A strong, unique password (aka a secret) is the only thing that matters.
Certificates are nothing but long passwords that people can't remember and thus need to store in plaintext.
Encrypted certificates are nothing but long passwords that people can't remember and store in an encrypted form, thus requiring a separate password.
Encryption of a connection is done using a password. Whether you call it a password, a pre-shared key, or a certificate, it's all the same. It's a secret known only to the legitimate user.
The password is the be all, end all of networked computer security. There's a reason every single attempt to replace passwords has failed - either they reduce security or they're simply dressing up a password as something else - a smart card, an RSA clock, etc.
The problem is you don't realize what a password actually is in relation to security. It's simply the secret.
Retards who don't know what they're talking about like to prattle on about "something you are", "something you know", and "something you have".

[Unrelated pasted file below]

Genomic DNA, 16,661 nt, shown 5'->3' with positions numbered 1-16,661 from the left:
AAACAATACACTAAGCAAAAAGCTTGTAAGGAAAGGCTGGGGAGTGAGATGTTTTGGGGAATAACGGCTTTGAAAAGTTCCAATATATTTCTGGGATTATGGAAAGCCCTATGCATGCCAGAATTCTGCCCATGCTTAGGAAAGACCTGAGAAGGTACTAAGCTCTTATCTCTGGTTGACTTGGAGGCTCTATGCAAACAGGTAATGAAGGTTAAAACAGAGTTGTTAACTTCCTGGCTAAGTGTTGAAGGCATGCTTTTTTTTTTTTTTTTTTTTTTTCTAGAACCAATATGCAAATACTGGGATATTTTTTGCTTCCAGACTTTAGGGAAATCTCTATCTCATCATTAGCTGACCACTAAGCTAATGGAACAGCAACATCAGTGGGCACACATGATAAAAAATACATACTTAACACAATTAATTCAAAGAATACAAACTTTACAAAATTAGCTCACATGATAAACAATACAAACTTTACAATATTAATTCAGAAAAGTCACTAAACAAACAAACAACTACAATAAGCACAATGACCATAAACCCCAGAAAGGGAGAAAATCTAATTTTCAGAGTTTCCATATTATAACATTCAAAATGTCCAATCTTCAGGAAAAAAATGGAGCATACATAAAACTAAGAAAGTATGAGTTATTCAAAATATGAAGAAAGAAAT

"Something you are" is your username.
"Something you know" is your password.
"Something you have" is your cell phone or your little hardware token (nothing but an RSA clock with a seed stored on the device and on the server).
If your "something you are" is a secret username, or a hash of a fingerprint, then it merely becomes "something you know", and is effectively part of your password. If you authenticate remotely using a fingerprint scanner, the server you're authenticating into has NO IDEA whether or not the bits are coming from the fingerprint scanner or not, whether it has been tampered with or not, etc. It's all "something you know".
Similarly for "something you have", a text message code or an RSA clock or whatever else are all "something you know" when you're presenting them over the wire. Unless someone is PHYICALLY INSPECTING your shit, it's ALL "something you know", and thus all effectively pointless if you already have a strong, unique password.
People think that codes sent via text message or the seeds in their RSA clock keep them safe. They don't. If your host or connection is compromised to the point that you're leaking your password (such as a keylogger or a MITM attack), these codes are available to any attacker working in real time because you invariably send them over the same fucking channel. It's a joke!
The ONLY thing you can do to protect yourself with networked authentication is to know a secret and keep it secret. It should be astronomically expensive to crack. Use that secret to authenticate, encrypt, whatever. But adding more secrets on top of it doesn't do SHIT.
That secret is called a password. What you call it is irrelevant.